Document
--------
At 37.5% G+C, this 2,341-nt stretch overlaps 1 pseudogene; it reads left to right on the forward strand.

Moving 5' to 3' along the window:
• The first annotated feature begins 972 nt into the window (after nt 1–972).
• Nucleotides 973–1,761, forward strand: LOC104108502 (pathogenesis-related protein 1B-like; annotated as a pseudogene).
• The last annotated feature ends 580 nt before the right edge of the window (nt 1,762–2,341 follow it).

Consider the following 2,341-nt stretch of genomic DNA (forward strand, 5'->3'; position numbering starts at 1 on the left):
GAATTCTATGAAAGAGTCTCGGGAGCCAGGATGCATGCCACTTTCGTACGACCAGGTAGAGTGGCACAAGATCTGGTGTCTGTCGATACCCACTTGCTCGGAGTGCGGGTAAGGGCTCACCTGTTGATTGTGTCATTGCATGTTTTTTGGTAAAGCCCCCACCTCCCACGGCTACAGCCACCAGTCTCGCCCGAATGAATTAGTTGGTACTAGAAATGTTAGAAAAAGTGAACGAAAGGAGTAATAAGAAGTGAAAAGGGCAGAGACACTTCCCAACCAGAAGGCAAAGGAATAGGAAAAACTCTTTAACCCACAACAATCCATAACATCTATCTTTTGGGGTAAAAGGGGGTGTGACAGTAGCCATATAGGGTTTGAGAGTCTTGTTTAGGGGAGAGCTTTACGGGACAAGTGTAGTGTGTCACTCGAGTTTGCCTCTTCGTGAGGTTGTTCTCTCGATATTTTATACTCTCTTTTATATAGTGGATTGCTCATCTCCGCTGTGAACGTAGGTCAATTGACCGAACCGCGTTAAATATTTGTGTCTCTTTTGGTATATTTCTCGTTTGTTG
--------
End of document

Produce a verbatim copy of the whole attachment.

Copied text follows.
At 37.5% G+C, this 2,341-nt stretch overlaps 1 pseudogene; it reads left to right on the forward strand.

Moving 5' to 3' along the window:
• The first annotated feature begins 972 nt into the window (after nt 1–972).
• Nucleotides 973–1,761, forward strand: LOC104108502 (pathogenesis-related protein 1B-like; annotated as a pseudogene).
• The last annotated feature ends 580 nt before the right edge of the window (nt 1,762–2,341 follow it).

Consider the following 2,341-nt stretch of genomic DNA (forward strand, 5'->3'; position numbering starts at 1 on the left):
GAATTCTATGAAAGAGTCTCGGGAGCCAGGATGCATGCCACTTTCGTACGACCAGGTAGAGTGGCACAAGATCTGGTGTCTGTCGATACCCACTTGCTCGGAGTGCGGGTAAGGGCTCACCTGTTGATTGTGTCATTGCATGTTTTTTGGTAAAGCCCCCACCTCCCACGGCTACAGCCACCAGTCTCGCCCGAATGAATTAGTTGGTACTAGAAATGTTAGAAAAAGTGAACGAAAGGAGTAATAAGAAGTGAAAAGGGCAGAGACACTTCCCAACCAGAAGGCAAAGGAATAGGAAAAACTCTTTAACCCACAACAATCCATAACATCTATCTTTTGGGGTAAAAGGGGGTGTGACAGTAGCCATATAGGGTTTGAGAGTCTTGTTTAGGGGAGAGCTTTACGGGACAAGTGTAGTGTGTCACTCGAGTTTGCCTCTTCGTGAGGTTGTTCTCTCGATATTTTATACTCTCTTTTATATAGTGGATTGCTCATCTCCGCTGTGAACGTAGGTCAATTGACCGAACCGCGTTAAATATTTGTGTCTCTTTTGGTATATTTCTCGTTTGTTG